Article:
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Hold down the OK button for more than one second. When the focus selection screen appears, press cursor-left to select MF. Use cursor-up/down to focus. Hold down OK for at least one second to save the setting.
This is from the "Manual focus" section in the manual (page 73 in my copy).
Press cursor-down to toggle the macro setting. Press cursor-up to cycle through the flash modes.
The flash modes are described in the "Using the Flash" section of the Basic Guide (page 9 in my copy) and the macro mode in the "Shooting Close-ups (Macro)" section (page 10). If you need the manuals, you can download them from the manufacturer's web site at http://www.usa.canon.com/cusa/support/consumer/digital_cameras/powershot_a_series/powershot_a610#BrochuresAndManuals
Your lens is the limiting factor to take macro photos, the kit lens provided with you camera won't focus very closely, nor it will have decent magnification. There are special purpose macro lenses which can stretch up to and over $1000 for a decent quality one. Tamron's 90mm f2.8 is probably the best value one.
A tripod will be of benefit too, as it slows down the process, so you think about your composition, use manual focus and a small aperture for better depth of focus (field).
Page 16 of the user manual explains how to set up the camera for the macro mode. If you are using regular macro mode then you would also need to set the flash mode to off if you do not want it to fire automatically (page 15 of the user manual refers how to disable the flash). If you are using the super macro mode then the flash would be set to off by default.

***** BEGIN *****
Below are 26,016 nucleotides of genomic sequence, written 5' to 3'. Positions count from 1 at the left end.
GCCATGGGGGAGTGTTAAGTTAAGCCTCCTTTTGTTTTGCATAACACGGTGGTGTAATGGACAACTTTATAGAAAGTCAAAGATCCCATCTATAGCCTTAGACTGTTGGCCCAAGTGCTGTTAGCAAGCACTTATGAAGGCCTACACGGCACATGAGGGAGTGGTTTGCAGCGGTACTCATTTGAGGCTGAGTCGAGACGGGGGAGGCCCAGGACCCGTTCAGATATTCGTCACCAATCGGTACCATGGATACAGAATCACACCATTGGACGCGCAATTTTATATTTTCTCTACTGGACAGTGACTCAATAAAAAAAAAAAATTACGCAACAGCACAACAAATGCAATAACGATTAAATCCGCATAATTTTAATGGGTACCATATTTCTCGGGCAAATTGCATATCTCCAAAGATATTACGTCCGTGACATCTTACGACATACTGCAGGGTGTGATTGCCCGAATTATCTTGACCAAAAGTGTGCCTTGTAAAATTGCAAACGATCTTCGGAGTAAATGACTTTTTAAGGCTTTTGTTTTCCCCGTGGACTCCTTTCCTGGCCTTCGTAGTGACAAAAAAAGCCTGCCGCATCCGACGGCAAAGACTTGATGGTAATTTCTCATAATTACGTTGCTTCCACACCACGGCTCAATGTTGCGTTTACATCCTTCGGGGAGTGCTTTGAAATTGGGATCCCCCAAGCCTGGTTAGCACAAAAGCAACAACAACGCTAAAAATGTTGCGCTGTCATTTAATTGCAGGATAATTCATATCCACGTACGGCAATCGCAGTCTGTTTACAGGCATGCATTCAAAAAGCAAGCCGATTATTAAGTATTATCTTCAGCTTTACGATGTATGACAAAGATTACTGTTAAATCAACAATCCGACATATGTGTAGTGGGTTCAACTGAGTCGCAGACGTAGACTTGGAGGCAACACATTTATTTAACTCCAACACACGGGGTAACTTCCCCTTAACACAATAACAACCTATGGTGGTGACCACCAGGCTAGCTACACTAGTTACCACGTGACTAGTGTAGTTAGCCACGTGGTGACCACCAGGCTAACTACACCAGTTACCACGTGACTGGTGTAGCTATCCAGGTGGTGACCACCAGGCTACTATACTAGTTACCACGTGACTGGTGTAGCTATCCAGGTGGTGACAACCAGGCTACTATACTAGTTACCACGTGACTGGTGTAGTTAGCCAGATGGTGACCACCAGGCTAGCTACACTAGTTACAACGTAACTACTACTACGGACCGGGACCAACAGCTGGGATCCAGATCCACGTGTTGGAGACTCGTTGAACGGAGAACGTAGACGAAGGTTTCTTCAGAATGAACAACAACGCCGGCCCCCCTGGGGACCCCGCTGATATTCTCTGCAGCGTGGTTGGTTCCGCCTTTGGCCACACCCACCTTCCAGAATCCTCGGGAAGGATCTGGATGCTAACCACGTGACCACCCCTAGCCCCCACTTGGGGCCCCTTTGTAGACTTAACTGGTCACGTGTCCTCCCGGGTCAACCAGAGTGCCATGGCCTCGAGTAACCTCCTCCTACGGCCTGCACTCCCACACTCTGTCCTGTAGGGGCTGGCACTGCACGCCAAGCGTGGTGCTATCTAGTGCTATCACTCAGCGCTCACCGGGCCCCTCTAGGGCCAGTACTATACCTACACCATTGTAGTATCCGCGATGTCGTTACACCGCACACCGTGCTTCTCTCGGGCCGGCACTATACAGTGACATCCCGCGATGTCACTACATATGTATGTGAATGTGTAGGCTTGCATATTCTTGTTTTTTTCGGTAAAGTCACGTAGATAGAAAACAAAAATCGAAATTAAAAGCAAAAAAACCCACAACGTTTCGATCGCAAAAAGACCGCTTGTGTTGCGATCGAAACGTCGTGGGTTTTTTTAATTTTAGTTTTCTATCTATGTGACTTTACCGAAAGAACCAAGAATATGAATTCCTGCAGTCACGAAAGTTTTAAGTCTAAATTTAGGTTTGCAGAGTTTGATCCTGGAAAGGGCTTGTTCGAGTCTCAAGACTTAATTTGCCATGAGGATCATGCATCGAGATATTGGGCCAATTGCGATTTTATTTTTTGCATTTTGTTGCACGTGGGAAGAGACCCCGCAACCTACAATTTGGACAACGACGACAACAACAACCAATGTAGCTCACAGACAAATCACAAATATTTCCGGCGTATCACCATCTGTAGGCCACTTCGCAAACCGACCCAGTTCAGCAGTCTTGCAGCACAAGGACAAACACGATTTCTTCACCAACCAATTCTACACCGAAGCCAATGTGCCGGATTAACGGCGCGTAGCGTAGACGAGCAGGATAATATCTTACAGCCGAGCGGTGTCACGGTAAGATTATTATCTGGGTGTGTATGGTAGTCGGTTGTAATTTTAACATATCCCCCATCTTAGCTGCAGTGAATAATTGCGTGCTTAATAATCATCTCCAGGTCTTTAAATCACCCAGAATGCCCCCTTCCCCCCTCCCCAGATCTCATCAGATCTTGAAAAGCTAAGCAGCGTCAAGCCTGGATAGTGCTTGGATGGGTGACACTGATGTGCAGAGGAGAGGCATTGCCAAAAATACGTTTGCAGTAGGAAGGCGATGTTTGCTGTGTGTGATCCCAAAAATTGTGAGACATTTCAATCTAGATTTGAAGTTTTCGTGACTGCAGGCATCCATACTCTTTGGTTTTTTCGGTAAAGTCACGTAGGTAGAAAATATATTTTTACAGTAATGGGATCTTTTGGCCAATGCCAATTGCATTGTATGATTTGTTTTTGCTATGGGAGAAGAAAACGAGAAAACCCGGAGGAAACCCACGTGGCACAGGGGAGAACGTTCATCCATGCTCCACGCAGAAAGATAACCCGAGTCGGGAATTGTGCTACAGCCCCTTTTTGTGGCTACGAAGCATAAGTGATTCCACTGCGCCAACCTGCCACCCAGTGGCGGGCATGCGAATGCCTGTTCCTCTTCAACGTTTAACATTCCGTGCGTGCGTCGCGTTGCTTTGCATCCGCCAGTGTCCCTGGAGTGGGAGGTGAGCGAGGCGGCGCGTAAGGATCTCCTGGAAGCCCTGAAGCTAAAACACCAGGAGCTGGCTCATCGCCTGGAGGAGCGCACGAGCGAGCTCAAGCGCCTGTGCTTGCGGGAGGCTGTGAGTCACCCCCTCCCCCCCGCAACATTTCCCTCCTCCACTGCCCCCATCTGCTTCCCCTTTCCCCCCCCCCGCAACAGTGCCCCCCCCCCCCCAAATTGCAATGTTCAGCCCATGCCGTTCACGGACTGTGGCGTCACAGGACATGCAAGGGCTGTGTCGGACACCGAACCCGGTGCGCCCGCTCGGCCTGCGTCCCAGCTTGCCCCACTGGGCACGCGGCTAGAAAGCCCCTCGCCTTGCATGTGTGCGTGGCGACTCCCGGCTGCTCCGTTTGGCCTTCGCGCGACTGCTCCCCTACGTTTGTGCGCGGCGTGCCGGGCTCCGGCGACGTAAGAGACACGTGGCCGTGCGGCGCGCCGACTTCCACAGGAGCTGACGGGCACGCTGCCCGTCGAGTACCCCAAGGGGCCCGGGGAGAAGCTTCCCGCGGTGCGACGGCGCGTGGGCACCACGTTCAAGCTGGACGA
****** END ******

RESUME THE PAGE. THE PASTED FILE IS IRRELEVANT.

You may be beyond (up to close) the focal capability of the lens. Even though there is a macro setting, the lens may not have the capability to focus on an object that close (without adding an external macro lens). The specification on the minimal distance for focus should be listed in the owner's manual.
I didn't get one for my p73. Google owner's manual for Sony p93, and you'll be able to download the entire thing for free, (on Adobe Reader). Macro is the little flower looking emblem. You should us a tripod, too and your self-timer. Ed
yes, use manual setting and stop down your aperture setting. This was probably f/2,8 or even 2,0. You'll need more light though or other wise a slower shutter speed to compensate for the more closed down aperture. This is a standard issue with macro and worse off with digital due to the inherent relatively narrower DOF that comes with a small image sensor.